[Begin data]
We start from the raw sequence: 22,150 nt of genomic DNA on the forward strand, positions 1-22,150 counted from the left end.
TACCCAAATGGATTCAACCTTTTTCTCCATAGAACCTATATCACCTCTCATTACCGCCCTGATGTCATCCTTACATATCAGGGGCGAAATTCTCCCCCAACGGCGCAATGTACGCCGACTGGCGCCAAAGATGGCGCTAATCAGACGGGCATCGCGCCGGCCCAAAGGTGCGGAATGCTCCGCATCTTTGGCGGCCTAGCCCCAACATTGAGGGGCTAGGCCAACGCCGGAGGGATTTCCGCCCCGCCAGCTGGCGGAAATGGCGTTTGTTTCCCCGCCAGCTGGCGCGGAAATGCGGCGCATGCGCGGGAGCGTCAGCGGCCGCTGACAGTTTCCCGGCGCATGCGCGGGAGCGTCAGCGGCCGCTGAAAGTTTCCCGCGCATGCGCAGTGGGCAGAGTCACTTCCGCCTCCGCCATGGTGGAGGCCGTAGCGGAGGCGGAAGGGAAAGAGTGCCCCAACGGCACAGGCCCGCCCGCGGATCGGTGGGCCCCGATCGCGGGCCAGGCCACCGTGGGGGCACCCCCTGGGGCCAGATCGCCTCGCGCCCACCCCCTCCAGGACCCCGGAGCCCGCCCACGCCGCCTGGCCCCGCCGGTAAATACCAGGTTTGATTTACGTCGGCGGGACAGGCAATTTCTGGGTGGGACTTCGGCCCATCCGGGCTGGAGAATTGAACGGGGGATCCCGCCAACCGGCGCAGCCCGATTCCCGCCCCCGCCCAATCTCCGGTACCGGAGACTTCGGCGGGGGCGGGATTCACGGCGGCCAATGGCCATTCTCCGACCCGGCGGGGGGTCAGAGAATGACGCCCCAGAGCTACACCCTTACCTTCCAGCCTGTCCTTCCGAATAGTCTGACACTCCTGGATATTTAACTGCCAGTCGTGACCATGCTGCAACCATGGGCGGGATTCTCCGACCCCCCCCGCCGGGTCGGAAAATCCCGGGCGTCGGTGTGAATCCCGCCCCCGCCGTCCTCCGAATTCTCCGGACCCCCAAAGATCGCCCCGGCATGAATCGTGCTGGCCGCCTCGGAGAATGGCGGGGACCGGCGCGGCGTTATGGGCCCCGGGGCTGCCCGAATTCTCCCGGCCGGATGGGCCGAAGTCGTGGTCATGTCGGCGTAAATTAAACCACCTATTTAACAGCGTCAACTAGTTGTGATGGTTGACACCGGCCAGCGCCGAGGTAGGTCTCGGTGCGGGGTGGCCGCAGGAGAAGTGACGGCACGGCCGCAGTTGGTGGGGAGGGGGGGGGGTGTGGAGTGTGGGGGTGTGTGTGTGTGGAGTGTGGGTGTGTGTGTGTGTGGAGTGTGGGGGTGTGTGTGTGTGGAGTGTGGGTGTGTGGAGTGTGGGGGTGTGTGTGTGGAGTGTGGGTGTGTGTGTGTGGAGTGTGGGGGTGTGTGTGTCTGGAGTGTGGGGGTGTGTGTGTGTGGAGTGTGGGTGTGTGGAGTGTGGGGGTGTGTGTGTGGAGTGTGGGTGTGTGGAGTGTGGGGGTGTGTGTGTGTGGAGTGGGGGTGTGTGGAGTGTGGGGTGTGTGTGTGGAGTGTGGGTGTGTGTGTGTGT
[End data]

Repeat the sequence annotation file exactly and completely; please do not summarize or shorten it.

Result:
We start from the raw sequence: 22,150 nt of genomic DNA on the forward strand, positions 1-22,150 counted from the left end.
TACCCAAATGGATTCAACCTTTTTCTCCATAGAACCTATATCACCTCTCATTACCGCCCTGATGTCATCCTTACATATCAGGGGCGAAATTCTCCCCCAACGGCGCAATGTACGCCGACTGGCGCCAAAGATGGCGCTAATCAGACGGGCATCGCGCCGGCCCAAAGGTGCGGAATGCTCCGCATCTTTGGCGGCCTAGCCCCAACATTGAGGGGCTAGGCCAACGCCGGAGGGATTTCCGCCCCGCCAGCTGGCGGAAATGGCGTTTGTTTCCCCGCCAGCTGGCGCGGAAATGCGGCGCATGCGCGGGAGCGTCAGCGGCCGCTGACAGTTTCCCGGCGCATGCGCGGGAGCGTCAGCGGCCGCTGAAAGTTTCCCGCGCATGCGCAGTGGGCAGAGTCACTTCCGCCTCCGCCATGGTGGAGGCCGTAGCGGAGGCGGAAGGGAAAGAGTGCCCCAACGGCACAGGCCCGCCCGCGGATCGGTGGGCCCCGATCGCGGGCCAGGCCACCGTGGGGGCACCCCCTGGGGCCAGATCGCCTCGCGCCCACCCCCTCCAGGACCCCGGAGCCCGCCCACGCCGCCTGGCCCCGCCGGTAAATACCAGGTTTGATTTACGTCGGCGGGACAGGCAATTTCTGGGTGGGACTTCGGCCCATCCGGGCTGGAGAATTGAACGGGGGATCCCGCCAACCGGCGCAGCCCGATTCCCGCCCCCGCCCAATCTCCGGTACCGGAGACTTCGGCGGGGGCGGGATTCACGGCGGCCAATGGCCATTCTCCGACCCGGCGGGGGGTCAGAGAATGACGCCCCAGAGCTACACCCTTACCTTCCAGCCTGTCCTTCCGAATAGTCTGACACTCCTGGATATTTAACTGCCAGTCGTGACCATGCTGCAACCATGGGCGGGATTCTCCGACCCCCCCCGCCGGGTCGGAAAATCCCGGGCGTCGGTGTGAATCCCGCCCCCGCCGTCCTCCGAATTCTCCGGACCCCCAAAGATCGCCCCGGCATGAATCGTGCTGGCCGCCTCGGAGAATGGCGGGGACCGGCGCGGCGTTATGGGCCCCGGGGCTGCCCGAATTCTCCCGGCCGGATGGGCCGAAGTCGTGGTCATGTCGGCGTAAATTAAACCACCTATTTAACAGCGTCAACTAGTTGTGATGGTTGACACCGGCCAGCGCCGAGGTAGGTCTCGGTGCGGGGTGGCCGCAGGAGAAGTGACGGCACGGCCGCAGTTGGTGGGGAGGGGGGGGGGTGTGGAGTGTGGGGGTGTGTGTGTGTGGAGTGTGGGTGTGTGTGTGTGTGGAGTGTGGGGGTGTGTGTGTGTGGAGTGTGGGTGTGTGGAGTGTGGGGGTGTGTGTGTGGAGTGTGGGTGTGTGTGTGTGGAGTGTGGGGGTGTGTGTGTCTGGAGTGTGGGGGTGTGTGTGTGTGGAGTGTGGGTGTGTGGAGTGTGGGGGTGTGTGTGTGGAGTGTGGGTGTGTGGAGTGTGGGGGTGTGTGTGTGTGGAGTGGGGGTGTGTGGAGTGTGGGGTGTGTGTGTGGAGTGTGGGTGTGTGTGTGTGT